This course provides an introduction to probability using simulation and mathematical frameworks with emphasis on the probability concepts needed for more advanced study in statistical practice.

Topics covered include

- probability spaces and random variables;
- discrete and continuous probability distributions;
- probability mass, density, and distribution functions;
- expectations and variance;
- independence and conditional probability; and
- the law of large numbers, the central limit theorem, and sampling distributions.

What is probability? Consider the Monty Hall Dilemma example from the textbook (Dekking et al. 2005, sec. 1.3, p. 4). You are asked the following question:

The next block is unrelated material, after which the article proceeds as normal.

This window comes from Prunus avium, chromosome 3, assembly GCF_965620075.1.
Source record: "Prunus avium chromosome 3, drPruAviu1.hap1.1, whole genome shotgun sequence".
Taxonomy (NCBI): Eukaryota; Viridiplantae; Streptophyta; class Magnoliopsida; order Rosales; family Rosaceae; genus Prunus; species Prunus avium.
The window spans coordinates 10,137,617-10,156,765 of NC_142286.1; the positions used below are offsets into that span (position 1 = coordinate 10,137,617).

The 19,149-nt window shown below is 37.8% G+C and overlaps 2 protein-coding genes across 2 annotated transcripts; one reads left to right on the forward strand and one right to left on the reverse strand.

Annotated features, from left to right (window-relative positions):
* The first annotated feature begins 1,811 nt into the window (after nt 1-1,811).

Suppose you’re on a game show, and you’re given the choice of three doors; behind one door is a car; behind the others, goats.

Example: Two Dice, Two Random Variables Adopted from Dekking et al. (2005) Section 9.1.
Suppose you roll two six-sided, fair dice. Let \(S\) be the sum of the two rolls and \(M\) be the maximum of the two rolls.

Example: Labour Force Survey (From StatCan website: https://www.statcan.gc.ca/eng/survey/household/3701)
The Labour Force Survey (LFS) is a household survey carried out monthly by Statistics Canada. It is the only source of current, monthly estimates of total employment and unemployment…The survey is conducted in 54,000 households across Canada…to determine the characteristics of an entire population by using the answers of a much smaller, randomly chosen sample…